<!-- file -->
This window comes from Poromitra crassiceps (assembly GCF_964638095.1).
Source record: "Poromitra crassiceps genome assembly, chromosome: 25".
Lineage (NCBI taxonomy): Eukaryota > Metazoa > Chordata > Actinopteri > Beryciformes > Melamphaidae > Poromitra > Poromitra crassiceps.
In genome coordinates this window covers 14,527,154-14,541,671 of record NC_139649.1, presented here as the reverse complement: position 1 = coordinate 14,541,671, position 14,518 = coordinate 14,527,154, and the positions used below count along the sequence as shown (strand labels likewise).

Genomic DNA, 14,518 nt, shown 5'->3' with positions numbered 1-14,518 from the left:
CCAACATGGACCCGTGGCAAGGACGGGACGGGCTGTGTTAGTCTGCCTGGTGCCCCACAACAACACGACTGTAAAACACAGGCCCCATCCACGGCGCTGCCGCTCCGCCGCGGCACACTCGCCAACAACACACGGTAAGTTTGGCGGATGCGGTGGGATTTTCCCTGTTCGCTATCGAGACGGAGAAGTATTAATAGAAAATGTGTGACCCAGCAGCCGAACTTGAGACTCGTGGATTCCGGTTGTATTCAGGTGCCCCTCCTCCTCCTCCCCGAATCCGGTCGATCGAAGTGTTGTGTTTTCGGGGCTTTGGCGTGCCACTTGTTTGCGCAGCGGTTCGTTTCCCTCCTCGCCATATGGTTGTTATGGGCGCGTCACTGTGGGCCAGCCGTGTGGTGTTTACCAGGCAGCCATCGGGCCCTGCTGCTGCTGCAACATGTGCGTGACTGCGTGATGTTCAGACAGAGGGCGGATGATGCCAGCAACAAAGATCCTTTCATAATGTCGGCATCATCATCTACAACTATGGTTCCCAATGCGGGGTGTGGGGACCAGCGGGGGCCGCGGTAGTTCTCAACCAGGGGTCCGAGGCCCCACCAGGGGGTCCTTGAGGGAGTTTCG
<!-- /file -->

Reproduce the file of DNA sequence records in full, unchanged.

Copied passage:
This window comes from Poromitra crassiceps (assembly GCF_964638095.1).
Source record: "Poromitra crassiceps genome assembly, chromosome: 25".
Lineage (NCBI taxonomy): Eukaryota > Metazoa > Chordata > Actinopteri > Beryciformes > Melamphaidae > Poromitra > Poromitra crassiceps.
In genome coordinates this window covers 14,527,154-14,541,671 of record NC_139649.1, presented here as the reverse complement: position 1 = coordinate 14,541,671, position 14,518 = coordinate 14,527,154, and the positions used below count along the sequence as shown (strand labels likewise).

Genomic DNA, 14,518 nt, shown 5'->3' with positions numbered 1-14,518 from the left:
CCAACATGGACCCGTGGCAAGGACGGGACGGGCTGTGTTAGTCTGCCTGGTGCCCCACAACAACACGACTGTAAAACACAGGCCCCATCCACGGCGCTGCCGCTCCGCCGCGGCACACTCGCCAACAACACACGGTAAGTTTGGCGGATGCGGTGGGATTTTCCCTGTTCGCTATCGAGACGGAGAAGTATTAATAGAAAATGTGTGACCCAGCAGCCGAACTTGAGACTCGTGGATTCCGGTTGTATTCAGGTGCCCCTCCTCCTCCTCCCCGAATCCGGTCGATCGAAGTGTTGTGTTTTCGGGGCTTTGGCGTGCCACTTGTTTGCGCAGCGGTTCGTTTCCCTCCTCGCCATATGGTTGTTATGGGCGCGTCACTGTGGGCCAGCCGTGTGGTGTTTACCAGGCAGCCATCGGGCCCTGCTGCTGCTGCAACATGTGCGTGACTGCGTGATGTTCAGACAGAGGGCGGATGATGCCAGCAACAAAGATCCTTTCATAATGTCGGCATCATCATCTACAACTATGGTTCCCAATGCGGGGTGTGGGGACCAGCGGGGGCCGCGGTAGTTCTCAACCAGGGGTCCGAGGCCCCACCAGGGGGTCCTTGAGGGAGTTTCG